The nervousness around the US debt ceiling, combined with the view that the cycle of official rate hikes has already culminated in the country and that in the euro area, in contrast, still has some way to go, have provided support to the euro exchange rate. The single currency closed April at its highest rate against the dollar for a year, surpassing the 1.10 threshold. The euro has also found support in the improving outlook for the European economy this year, as well as in the perception of the relative strength of the euro area’s banking sector, which has managed to navigate the recent periods of financial turmoil without too many surprises.
Meanwhile, international stock markets enjoyed a significant recovery in the opening weeks of the month (1.8% in the Euro Stoxx 50 and 0.7% in the S&P 500 between the end of March and mid-April), before resuming a negative trend in the closing sessions of the month. By sector, the banking sector was one of the poorest performing, especially in the US, closing April close to year-to-date lows. In Europe, on the other hand, banking stocks closed April with gains, although the sector remains around 10% below the level of the beginning of March. At the other end of the spectrum, the technology sector performed particularly well, spurred on by a good earnings season in Q1 among the big US tech companies and by the furor over technologies associated with artificial intelligence. In emerging markets, stock markets closed April in the red, particularly the Asian indices. Back in March, meanwhile, net foreign capital flows to emerging countries fell by 52% versus the previous month (to 9.4 billion dollars), according to the Institute of International Finance.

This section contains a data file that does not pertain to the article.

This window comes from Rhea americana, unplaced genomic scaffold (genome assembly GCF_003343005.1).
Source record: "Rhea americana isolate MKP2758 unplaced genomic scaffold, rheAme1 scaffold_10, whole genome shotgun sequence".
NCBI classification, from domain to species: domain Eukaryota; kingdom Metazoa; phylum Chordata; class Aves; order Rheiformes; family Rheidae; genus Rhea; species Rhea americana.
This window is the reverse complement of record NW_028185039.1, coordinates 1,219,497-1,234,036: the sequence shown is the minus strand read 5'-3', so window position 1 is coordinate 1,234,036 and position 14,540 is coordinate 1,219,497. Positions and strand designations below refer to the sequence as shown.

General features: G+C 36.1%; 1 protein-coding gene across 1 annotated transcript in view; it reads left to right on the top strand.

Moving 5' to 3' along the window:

Like other assets, fears of an economic recession held back the rise in energy prices throughout April. This was the case for the price of a barrel of Brent, which began the month with a sharp rally following the decision taken by OPEC and its partners to cut supply by just over a million barrels per day, before later ceding ground in light of a potential weakening of global demand. European natural gas prices (Dutch TTF) continued to fall, reaching below €40/MWh (a 21-month low), thanks to the high level of reserves, the growing flow of liquefied natural gas imports and the moderation in demand. In this regard, in its effort to reduce supply costs, the EU launched the first round of joint gas purchases by Member States. In addition, agricultural prices experienced significant volatility due to the worsening of the drought in several producing regions, with sugar prices experiencing a sharp rally in excess of 50% year-on-year as a result of production delays.